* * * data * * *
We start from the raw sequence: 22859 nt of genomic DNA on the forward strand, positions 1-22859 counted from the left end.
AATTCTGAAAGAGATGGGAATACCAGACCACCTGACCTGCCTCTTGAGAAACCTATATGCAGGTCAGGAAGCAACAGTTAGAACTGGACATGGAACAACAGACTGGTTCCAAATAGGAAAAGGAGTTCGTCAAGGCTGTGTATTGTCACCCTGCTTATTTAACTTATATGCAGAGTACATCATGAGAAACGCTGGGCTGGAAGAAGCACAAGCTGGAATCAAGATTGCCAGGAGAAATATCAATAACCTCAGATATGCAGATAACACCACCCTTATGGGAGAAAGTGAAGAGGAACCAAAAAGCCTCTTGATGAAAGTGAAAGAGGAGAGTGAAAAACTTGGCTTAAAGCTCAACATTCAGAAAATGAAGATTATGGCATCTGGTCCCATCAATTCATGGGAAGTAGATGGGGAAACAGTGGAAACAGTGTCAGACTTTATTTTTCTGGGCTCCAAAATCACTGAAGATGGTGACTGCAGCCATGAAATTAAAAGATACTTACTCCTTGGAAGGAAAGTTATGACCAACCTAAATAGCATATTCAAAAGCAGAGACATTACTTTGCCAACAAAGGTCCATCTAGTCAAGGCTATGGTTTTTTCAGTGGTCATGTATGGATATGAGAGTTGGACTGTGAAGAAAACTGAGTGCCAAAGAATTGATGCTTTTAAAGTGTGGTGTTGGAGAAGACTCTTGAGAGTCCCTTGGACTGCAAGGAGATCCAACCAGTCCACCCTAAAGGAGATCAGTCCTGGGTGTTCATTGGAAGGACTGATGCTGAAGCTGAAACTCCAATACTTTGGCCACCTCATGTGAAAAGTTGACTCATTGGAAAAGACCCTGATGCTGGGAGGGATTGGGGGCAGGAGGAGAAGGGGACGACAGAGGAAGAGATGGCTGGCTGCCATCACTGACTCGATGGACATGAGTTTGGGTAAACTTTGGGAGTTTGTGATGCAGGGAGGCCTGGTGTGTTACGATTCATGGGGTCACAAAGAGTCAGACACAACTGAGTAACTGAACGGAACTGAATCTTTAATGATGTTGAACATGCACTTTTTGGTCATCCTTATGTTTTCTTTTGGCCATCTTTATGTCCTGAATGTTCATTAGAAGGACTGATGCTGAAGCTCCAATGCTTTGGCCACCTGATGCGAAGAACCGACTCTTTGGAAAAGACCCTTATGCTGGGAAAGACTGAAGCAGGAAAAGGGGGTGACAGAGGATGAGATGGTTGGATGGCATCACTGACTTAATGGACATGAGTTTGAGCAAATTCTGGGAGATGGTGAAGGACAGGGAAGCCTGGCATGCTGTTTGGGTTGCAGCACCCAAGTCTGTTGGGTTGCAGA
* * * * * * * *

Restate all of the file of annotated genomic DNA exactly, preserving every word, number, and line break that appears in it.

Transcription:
We start from the raw sequence: 22859 nt of genomic DNA on the forward strand, positions 1-22859 counted from the left end.
AATTCTGAAAGAGATGGGAATACCAGACCACCTGACCTGCCTCTTGAGAAACCTATATGCAGGTCAGGAAGCAACAGTTAGAACTGGACATGGAACAACAGACTGGTTCCAAATAGGAAAAGGAGTTCGTCAAGGCTGTGTATTGTCACCCTGCTTATTTAACTTATATGCAGAGTACATCATGAGAAACGCTGGGCTGGAAGAAGCACAAGCTGGAATCAAGATTGCCAGGAGAAATATCAATAACCTCAGATATGCAGATAACACCACCCTTATGGGAGAAAGTGAAGAGGAACCAAAAAGCCTCTTGATGAAAGTGAAAGAGGAGAGTGAAAAACTTGGCTTAAAGCTCAACATTCAGAAAATGAAGATTATGGCATCTGGTCCCATCAATTCATGGGAAGTAGATGGGGAAACAGTGGAAACAGTGTCAGACTTTATTTTTCTGGGCTCCAAAATCACTGAAGATGGTGACTGCAGCCATGAAATTAAAAGATACTTACTCCTTGGAAGGAAAGTTATGACCAACCTAAATAGCATATTCAAAAGCAGAGACATTACTTTGCCAACAAAGGTCCATCTAGTCAAGGCTATGGTTTTTTCAGTGGTCATGTATGGATATGAGAGTTGGACTGTGAAGAAAACTGAGTGCCAAAGAATTGATGCTTTTAAAGTGTGGTGTTGGAGAAGACTCTTGAGAGTCCCTTGGACTGCAAGGAGATCCAACCAGTCCACCCTAAAGGAGATCAGTCCTGGGTGTTCATTGGAAGGACTGATGCTGAAGCTGAAACTCCAATACTTTGGCCACCTCATGTGAAAAGTTGACTCATTGGAAAAGACCCTGATGCTGGGAGGGATTGGGGGCAGGAGGAGAAGGGGACGACAGAGGAAGAGATGGCTGGCTGCCATCACTGACTCGATGGACATGAGTTTGGGTAAACTTTGGGAGTTTGTGATGCAGGGAGGCCTGGTGTGTTACGATTCATGGGGTCACAAAGAGTCAGACACAACTGAGTAACTGAACGGAACTGAATCTTTAATGATGTTGAACATGCACTTTTTGGTCATCCTTATGTTTTCTTTTGGCCATCTTTATGTCCTGAATGTTCATTAGAAGGACTGATGCTGAAGCTCCAATGCTTTGGCCACCTGATGCGAAGAACCGACTCTTTGGAAAAGACCCTTATGCTGGGAAAGACTGAAGCAGGAAAAGGGGGTGACAGAGGATGAGATGGTTGGATGGCATCACTGACTTAATGGACATGAGTTTGAGCAAATTCTGGGAGATGGTGAAGGACAGGGAAGCCTGGCATGCTGTTTGGGTTGCAGCACCCAAGTCTGTTGGGTTGCAGA